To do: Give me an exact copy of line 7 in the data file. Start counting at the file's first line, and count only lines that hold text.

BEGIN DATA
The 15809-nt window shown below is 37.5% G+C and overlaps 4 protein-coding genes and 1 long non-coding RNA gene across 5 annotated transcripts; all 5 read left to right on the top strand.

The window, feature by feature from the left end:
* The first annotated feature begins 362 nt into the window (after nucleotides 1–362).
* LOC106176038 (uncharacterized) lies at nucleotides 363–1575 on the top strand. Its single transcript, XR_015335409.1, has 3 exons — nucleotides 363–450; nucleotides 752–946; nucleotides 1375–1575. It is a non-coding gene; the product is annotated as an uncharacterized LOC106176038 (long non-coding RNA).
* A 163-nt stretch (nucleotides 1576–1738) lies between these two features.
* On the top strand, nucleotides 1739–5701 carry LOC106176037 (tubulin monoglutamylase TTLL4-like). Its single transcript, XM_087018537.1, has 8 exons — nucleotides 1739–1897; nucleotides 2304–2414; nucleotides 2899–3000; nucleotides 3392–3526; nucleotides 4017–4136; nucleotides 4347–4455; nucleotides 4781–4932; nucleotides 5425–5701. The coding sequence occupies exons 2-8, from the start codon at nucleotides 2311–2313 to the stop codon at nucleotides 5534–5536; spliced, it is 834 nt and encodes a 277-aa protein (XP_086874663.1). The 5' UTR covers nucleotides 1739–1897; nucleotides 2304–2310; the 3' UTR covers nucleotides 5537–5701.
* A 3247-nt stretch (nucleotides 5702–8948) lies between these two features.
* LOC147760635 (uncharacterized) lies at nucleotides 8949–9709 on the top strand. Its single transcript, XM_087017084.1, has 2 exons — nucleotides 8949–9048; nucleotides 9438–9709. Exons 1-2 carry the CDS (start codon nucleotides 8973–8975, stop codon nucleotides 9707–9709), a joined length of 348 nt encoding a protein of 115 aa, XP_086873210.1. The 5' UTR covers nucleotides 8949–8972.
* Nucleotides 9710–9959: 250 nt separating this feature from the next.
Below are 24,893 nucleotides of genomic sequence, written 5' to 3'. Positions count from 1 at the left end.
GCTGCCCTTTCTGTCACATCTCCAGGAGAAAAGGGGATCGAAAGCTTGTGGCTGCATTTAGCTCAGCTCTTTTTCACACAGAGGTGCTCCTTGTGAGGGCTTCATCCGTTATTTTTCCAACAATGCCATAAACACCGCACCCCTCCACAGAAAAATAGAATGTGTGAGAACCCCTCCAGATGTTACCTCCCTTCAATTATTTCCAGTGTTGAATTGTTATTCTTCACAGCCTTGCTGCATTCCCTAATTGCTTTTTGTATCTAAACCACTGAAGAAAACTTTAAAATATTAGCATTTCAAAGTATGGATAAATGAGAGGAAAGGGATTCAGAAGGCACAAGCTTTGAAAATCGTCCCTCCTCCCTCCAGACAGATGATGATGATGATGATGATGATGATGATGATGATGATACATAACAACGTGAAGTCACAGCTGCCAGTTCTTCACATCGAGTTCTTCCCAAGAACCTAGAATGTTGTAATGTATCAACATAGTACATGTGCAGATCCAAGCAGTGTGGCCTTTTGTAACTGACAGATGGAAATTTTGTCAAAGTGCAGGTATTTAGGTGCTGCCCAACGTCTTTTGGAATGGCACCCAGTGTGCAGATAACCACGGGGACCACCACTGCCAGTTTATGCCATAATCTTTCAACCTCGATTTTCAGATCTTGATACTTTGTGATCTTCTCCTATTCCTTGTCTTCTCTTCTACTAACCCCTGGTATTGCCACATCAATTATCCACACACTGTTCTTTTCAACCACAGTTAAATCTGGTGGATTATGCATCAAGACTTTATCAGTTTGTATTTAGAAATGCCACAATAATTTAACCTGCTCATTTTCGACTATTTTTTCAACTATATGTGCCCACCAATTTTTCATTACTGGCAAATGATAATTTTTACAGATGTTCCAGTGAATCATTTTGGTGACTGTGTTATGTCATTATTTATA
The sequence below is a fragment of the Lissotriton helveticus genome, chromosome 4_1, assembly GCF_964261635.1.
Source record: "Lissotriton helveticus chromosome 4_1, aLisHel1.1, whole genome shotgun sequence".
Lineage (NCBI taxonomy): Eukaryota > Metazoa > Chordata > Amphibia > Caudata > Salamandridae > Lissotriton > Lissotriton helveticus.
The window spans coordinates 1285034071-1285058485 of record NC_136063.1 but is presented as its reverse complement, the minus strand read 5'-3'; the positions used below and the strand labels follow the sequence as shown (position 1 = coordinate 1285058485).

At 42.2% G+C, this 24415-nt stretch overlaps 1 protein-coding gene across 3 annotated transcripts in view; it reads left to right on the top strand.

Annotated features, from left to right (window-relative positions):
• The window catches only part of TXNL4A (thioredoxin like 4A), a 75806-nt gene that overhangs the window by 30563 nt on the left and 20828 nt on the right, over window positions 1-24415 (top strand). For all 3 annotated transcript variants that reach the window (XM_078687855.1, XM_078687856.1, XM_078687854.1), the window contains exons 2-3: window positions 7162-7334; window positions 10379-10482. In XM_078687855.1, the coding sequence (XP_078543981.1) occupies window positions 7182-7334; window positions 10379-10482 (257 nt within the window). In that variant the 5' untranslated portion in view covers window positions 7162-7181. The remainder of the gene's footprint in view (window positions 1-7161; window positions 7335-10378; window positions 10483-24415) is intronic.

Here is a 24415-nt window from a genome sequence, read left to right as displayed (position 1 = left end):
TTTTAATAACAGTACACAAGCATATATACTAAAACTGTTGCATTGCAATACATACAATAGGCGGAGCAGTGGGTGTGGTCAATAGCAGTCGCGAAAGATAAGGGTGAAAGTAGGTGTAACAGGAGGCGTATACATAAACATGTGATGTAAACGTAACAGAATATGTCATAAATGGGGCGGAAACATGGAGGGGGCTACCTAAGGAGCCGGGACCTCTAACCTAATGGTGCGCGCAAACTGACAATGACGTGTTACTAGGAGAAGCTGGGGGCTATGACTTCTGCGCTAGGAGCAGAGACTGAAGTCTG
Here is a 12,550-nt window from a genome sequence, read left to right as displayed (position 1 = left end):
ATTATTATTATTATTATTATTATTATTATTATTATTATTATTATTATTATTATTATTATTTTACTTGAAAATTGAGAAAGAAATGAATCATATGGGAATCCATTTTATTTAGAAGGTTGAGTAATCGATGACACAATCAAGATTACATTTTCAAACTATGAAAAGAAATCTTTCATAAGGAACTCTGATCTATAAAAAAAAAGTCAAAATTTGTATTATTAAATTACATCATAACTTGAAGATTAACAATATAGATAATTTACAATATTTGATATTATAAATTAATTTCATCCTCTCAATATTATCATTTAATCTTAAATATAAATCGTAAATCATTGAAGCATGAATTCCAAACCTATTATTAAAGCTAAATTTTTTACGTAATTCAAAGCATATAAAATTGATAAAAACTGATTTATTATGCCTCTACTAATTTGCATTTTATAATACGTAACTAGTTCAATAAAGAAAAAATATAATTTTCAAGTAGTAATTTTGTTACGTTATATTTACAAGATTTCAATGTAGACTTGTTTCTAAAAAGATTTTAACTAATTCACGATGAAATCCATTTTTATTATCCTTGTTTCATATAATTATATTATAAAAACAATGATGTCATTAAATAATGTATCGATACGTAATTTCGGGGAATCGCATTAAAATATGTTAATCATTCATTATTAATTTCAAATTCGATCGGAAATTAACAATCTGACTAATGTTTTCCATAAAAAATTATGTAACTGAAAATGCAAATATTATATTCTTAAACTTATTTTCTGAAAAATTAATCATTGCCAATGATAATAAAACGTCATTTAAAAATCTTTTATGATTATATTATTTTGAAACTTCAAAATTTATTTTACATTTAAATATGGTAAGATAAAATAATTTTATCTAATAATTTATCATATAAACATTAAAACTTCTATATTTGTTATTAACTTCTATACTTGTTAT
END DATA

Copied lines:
* A 3247-nt stretch (nucleotides 5702–8948) lies between these two features.